Jacques Cartier Bridge
Jacques Cartier Bridge spanning the St. Lawrence seaway in Montreal.
St. Lambert Locks
Yachts moored side by side in the St. Lambert locks, just a few minutes from the Montréal Harbour port.

The Soulanges section, comprising the 25.7 km Beauharnois Canal, includes the two Beauharnois locks, which provide a total lift of 25 m to overcome the Beauharnois hydroelectric power dam. The third part, the Lake St Francis section, stretches 46.7 km from the western end of the Beauharnois Canal to a point just east of Cornwall.

The fourth segment, the International Rapids Section, stretches 70.8 km from Cornwall to Prescott. It includes the 16 km long Wiley-Dondero Ship Canal and the two US-owned Snell and Eisenhower locks near Massena, New York. These two locks provide a lift of some 26 m to the level of Lake St Lawrence. At the west end of this lake the Iroquois lock, located at Iroquois, Ontario, and adjacent to the Iroquois control dam, provides for control of the level of Lake St Lawrence relative to that of Lake Ontario. West of the Iroquois lock additional dredging was required to complete the Seaway to Lake Ontario. Together, all the locks between Lake Ontario and Montréal lift a westbound vessel about 69 m.

Flight Locks, Welland Canal
(Corel Professional Photos).
Soo Locks at Sault Ste Marie
Lake and ocean shipping bypass the rapids through the Soo Locks at Sault Ste Marie, Ontario, opened in 1895, and 4 American locks that handle more traffic than any comparable system in the world (Colour Library Books).

Between Lakes Ontario and Erie, the Welland Canal circumvents Niagara Falls. Its eight locks lift a westbound vessel 99.4 m over a distance of 43.5 km. Between Lakes Erie and Huron, the US deepened the Detroit River, the St Clair River and Lake St Clair. The St Marys River Canal links Lakes Huron and Superior. Each of its four parallel locks, on the US side, lifts a westbound vessel the required 6.4 m to bypass the St Marys rapids. A 274 m long Canadian lock was open to commercial navigation from 1895 to 1987, when a structural fault in the lock wall forced its closure. This lock was reconstructed as a smaller lock (77 m) within the original lock structure and reopened to navigation in 1998. It is operated by Parks Canada as part of the Sault Ste Marie Canal National Historic Site, and is only open to small sightseeing and pleasure craft.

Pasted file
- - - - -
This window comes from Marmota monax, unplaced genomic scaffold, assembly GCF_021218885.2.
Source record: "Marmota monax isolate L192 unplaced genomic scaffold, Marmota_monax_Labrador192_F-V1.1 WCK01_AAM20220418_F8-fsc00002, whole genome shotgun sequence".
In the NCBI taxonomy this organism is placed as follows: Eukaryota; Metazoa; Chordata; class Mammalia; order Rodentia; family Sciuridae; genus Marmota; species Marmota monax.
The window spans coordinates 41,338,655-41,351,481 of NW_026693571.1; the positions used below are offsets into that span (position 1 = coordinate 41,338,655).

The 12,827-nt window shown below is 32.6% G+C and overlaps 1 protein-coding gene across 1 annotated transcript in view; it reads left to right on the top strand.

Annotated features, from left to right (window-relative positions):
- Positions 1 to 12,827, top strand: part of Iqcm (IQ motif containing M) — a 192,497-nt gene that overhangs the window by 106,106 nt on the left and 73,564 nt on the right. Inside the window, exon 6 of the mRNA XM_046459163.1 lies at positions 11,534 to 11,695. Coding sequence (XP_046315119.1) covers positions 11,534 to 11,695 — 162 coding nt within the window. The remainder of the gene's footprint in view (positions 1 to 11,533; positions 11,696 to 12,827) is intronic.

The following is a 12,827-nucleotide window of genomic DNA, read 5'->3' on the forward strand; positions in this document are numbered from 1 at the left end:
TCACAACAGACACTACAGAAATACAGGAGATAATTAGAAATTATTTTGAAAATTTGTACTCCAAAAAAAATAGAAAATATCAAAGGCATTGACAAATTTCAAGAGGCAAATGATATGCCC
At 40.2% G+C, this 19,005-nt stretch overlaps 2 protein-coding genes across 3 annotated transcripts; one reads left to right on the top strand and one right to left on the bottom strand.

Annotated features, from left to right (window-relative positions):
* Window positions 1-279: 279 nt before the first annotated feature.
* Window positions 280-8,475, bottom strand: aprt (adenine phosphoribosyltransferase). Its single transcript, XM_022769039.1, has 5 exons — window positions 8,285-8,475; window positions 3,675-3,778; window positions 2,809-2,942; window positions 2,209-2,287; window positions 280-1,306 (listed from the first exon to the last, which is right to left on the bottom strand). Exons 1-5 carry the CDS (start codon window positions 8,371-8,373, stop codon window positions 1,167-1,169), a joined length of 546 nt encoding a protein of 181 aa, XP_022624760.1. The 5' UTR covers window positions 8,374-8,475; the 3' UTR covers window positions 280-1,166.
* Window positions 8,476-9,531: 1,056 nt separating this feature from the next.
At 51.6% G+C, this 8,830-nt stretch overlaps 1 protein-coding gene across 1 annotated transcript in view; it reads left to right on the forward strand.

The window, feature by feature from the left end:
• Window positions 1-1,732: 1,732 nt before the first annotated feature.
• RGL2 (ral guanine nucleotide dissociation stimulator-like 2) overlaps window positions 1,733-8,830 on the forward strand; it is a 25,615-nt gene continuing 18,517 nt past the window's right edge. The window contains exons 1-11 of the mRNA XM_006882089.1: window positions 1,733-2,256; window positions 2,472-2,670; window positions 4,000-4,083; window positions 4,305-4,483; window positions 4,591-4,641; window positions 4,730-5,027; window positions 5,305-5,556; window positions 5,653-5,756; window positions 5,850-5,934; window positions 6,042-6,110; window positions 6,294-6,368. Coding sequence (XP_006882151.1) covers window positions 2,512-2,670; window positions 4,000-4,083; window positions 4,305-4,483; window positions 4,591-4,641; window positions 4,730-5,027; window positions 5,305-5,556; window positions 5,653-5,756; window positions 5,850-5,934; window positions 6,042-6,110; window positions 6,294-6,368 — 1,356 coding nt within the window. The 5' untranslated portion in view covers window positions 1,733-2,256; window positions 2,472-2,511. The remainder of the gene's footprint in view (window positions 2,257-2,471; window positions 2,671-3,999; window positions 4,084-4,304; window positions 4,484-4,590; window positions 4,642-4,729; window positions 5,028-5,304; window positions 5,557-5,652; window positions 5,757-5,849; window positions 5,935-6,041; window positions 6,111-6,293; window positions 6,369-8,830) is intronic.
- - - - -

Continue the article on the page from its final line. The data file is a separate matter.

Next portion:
Seaway Economics

The expenditure of public funds on the Seaway was not without opposition. The construction of the Seaway was considered by the railways and East Coast ports to be unfair subsidized competition. Shippers, although in favour of the Seaway, opposed implementation of tolls. The original St Lawrence section of the Seaway cost Canada $330 million and the US $130 million. Canada paid a further $300 million to improve the Welland Canal.

Repayment of capital debt, interest and operating costs could not be covered under the original financial arrangements, and in 1977 a change in legislation converted the Canadian Seaway Authority debt to equity held by Canada, but required that revenues cover all operating and maintenance costs; this change has been successful. An additional $600 million, spent by the two countries for hydroelectric development, has been recovered by electricity sales.

Oil tanker on the St Lawrence
Large oil tanker on the St. Lawrence river in front of Québec city. Crude oil is one of a number of different products transported on the St. Lawrence seaway.

The Seaway has a major economic impact on Canada and the US. It provides economical freight rates for bulk commodities and makes an important contribution to the basic industries of both countries. The Seaway made possible the exploitation of the vast iron ore deposits of Québec and Labrador, and turned Canada from an importer to an exporter of iron ore.